#7 Hearings on proposed inclusionary housing increase to be televised: The Housing Committee will hold two hearings this month on the inclusionary zoning study, which suggests increasing the percentage of affordable units in larger new developments to 20%. This order asks that the hearings be televised. The May 18 hearing will start at 6:30pm and will be held at the Citywide Senior Center; the May 31 hearing will be held at City Hall, starting at 6:00pm. The Planning Board discussed the study last week but the meeting minutes are not yet available.

Committee Reports:

#1 Ordinance Committee hearing on locking bikes to trees: Parking regulations already prohibit locking bikes to trees, but the ordinance related to what may not be tied to trees (horses!) doesn’t explicitly name bikes, so on the face of it this is a simple change intended to align the ordinance with existing regulations. Since there is no mechanism to fine bike owners such an infraction merely results in a warning tag placed on the bike. The broader intent here is to highlight the need for more bike parking, so that trees are no longer used because nothing else is readily available. The FY17 budget includes $70K for bike parking, and I and other councillors see increasing the amount of legal bike parking as an urgent need.

#2 Government Operations Committee hearing on city manger search process: I attended the May 3rd meeting, during which the committee continued to discuss the city manager search process. The proposed composition of the Preliminary Search Committee was the main topic — the committee, which will confidentially screen and interview applicants to narrow the field to the top three finalists, has now swelled to 19 members after Mayor Simmons suggested adding someone to represent the faith community. After a resident questioned the appropriateness (legality) of making faith a criterion for serving on any public committee, it was decided to include someone from the “interfaith” community. I pointed out that doubtless many of the members representing other constituencies also would belong to faith communities, but that carried no weight and I do not have a vote on this committee. The categories represented are intended to reflect a cross-section of the community: two from business (small and large), one each from non-profit, university, arts/open space, human services, municipal finance expert, urban planning, public safety, public schools, affordable housing, interfaith, along with three residents and four councillors.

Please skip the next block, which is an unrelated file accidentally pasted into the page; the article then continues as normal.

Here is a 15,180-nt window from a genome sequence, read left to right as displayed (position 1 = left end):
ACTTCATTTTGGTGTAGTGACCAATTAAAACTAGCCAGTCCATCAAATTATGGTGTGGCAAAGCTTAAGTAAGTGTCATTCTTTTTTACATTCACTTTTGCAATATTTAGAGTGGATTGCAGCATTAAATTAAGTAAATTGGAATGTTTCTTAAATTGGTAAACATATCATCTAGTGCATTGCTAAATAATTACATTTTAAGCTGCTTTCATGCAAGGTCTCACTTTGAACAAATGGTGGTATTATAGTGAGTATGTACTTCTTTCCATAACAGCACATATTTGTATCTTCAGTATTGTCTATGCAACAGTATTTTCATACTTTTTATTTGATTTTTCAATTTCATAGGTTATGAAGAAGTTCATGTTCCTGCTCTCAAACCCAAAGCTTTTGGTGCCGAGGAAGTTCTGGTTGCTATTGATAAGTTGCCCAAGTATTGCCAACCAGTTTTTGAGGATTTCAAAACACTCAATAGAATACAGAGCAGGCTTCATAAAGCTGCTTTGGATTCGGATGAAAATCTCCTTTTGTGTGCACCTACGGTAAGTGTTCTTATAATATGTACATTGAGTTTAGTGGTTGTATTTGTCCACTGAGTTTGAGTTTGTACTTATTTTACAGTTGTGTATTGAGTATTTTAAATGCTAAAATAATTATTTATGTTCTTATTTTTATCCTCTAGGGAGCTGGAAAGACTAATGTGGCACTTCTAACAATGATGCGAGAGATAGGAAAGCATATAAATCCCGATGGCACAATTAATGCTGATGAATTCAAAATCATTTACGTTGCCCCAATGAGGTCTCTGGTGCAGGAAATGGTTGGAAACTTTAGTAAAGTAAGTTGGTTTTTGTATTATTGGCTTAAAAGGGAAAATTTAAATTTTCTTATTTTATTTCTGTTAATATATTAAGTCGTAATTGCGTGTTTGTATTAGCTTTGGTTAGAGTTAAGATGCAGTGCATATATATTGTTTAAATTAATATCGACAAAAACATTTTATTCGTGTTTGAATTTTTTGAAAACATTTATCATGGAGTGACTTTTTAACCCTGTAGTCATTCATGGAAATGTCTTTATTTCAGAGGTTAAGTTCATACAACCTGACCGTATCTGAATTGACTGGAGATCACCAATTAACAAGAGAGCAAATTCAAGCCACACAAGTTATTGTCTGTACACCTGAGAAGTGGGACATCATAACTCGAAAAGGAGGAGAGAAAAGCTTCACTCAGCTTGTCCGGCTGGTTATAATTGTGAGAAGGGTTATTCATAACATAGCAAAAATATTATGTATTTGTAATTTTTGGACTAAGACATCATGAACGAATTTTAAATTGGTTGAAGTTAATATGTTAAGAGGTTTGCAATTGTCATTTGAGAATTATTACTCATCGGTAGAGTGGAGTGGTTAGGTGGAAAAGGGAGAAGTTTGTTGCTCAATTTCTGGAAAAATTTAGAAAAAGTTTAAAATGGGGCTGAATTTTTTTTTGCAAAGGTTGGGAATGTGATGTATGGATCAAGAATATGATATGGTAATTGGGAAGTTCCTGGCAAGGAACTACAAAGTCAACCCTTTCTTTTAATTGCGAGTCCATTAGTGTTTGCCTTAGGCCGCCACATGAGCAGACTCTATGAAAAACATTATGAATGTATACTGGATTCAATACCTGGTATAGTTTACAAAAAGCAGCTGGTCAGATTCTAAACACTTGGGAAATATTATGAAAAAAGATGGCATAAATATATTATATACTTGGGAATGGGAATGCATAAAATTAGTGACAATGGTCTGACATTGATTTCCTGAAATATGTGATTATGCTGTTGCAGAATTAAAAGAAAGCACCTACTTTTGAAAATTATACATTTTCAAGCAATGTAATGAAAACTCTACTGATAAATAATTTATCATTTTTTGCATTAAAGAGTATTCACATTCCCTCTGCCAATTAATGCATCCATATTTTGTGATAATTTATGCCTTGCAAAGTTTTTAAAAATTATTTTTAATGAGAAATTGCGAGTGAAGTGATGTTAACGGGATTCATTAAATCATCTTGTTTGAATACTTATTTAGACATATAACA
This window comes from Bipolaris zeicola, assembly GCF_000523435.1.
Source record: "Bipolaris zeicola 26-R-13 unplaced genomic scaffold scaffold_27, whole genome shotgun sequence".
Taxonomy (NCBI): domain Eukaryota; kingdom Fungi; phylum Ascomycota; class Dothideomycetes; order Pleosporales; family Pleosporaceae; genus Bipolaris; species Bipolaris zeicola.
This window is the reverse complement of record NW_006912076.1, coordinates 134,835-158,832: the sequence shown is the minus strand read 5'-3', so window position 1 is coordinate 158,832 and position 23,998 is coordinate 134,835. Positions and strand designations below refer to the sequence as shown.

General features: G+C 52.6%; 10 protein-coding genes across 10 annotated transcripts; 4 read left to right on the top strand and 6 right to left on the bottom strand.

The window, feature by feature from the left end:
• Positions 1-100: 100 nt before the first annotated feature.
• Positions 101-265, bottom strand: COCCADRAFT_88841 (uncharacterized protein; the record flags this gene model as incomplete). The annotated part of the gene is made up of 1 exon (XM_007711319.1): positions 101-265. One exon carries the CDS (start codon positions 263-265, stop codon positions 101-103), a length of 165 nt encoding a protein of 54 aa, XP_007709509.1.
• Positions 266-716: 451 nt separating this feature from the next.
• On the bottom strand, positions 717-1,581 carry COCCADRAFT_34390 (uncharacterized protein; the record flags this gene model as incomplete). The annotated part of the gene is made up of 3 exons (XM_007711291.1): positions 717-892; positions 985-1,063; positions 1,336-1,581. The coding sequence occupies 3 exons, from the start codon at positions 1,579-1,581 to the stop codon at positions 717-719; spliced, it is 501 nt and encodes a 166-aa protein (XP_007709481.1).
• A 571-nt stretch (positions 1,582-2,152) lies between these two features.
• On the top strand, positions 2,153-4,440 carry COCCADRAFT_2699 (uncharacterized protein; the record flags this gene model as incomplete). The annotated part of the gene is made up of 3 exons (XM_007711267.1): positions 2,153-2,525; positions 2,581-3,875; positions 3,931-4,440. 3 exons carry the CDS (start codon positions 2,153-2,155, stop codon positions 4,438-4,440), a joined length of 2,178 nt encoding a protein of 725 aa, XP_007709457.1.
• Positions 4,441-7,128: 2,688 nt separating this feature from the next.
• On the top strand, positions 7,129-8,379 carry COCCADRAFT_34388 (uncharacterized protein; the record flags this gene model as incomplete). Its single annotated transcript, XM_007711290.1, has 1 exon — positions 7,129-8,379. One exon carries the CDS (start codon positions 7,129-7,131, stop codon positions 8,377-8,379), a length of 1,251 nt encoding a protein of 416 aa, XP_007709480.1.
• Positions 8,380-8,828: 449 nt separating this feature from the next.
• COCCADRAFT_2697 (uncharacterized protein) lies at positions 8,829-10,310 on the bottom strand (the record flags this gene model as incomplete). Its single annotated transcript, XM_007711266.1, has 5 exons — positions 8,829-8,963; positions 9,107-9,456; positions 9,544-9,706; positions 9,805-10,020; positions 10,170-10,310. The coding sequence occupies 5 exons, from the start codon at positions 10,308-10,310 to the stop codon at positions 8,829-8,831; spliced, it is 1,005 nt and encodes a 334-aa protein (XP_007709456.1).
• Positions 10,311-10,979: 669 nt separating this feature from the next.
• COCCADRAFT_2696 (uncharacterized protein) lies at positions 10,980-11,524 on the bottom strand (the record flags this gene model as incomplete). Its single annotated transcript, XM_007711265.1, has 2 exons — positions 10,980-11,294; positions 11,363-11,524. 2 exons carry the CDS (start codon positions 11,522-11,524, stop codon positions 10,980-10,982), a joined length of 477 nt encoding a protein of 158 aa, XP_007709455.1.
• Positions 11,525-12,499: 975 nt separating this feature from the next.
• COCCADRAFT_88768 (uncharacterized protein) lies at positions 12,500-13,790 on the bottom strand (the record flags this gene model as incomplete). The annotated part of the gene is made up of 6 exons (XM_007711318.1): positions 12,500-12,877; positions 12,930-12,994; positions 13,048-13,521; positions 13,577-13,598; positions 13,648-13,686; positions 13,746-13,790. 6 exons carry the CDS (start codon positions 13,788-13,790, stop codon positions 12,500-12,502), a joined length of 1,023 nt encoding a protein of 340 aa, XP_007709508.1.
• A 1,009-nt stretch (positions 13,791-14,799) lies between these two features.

Letters from City Officers:

#1 Random selection process for councillors to serve on Preliminary Screening Committee: I wrote a letter to my fellow councillors, suggesting that we draw straws to determine which four of us will sit on the Preliminary Screening Committee that will select the top three candidates for our next city manager. We have committed to following an open and transparent process for this search, but this screening committee must meet behind closed doors to protect the privacy of the applications. Given the intense scrutiny this process is under, I don’t want to give anyone any reason to think we somehow stacked the deck in the choice of the four councillors to serve on this important committee. Five votes are needed when the top three candidates come before the full Council, and any four who serve on the screening committee will have to take great care to dispel any suspicion that they have an unfair advantage or have formed a block.

Public Comment and Viewing Meetings:

Public comment begins at 5:30 pm. Each person is allowed to speak for 3 minutes on any agenda item except for communications from other members of the public. You may call 617-349-4280 on Monday from 9:00 am to 3:00 pm to sign up to speak, or sign in when you arrive (before 6:00 pm). If you submit written public comments, please email council@cambridgema.gov and cc City Clerk Donna Lopez at dlopez@cambridgema.gov. Your comments will appear on the public record (under “Communications”) at the next regular Council meeting.

City Council meetings are televised on CCTV Channel 22 and live streamed on the City Council’s website. Recorded versions of all Council meetings may be found on the city’s Open Meeting Portal.

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    Jan Devereux
    City Councillor
    Cambridge, MA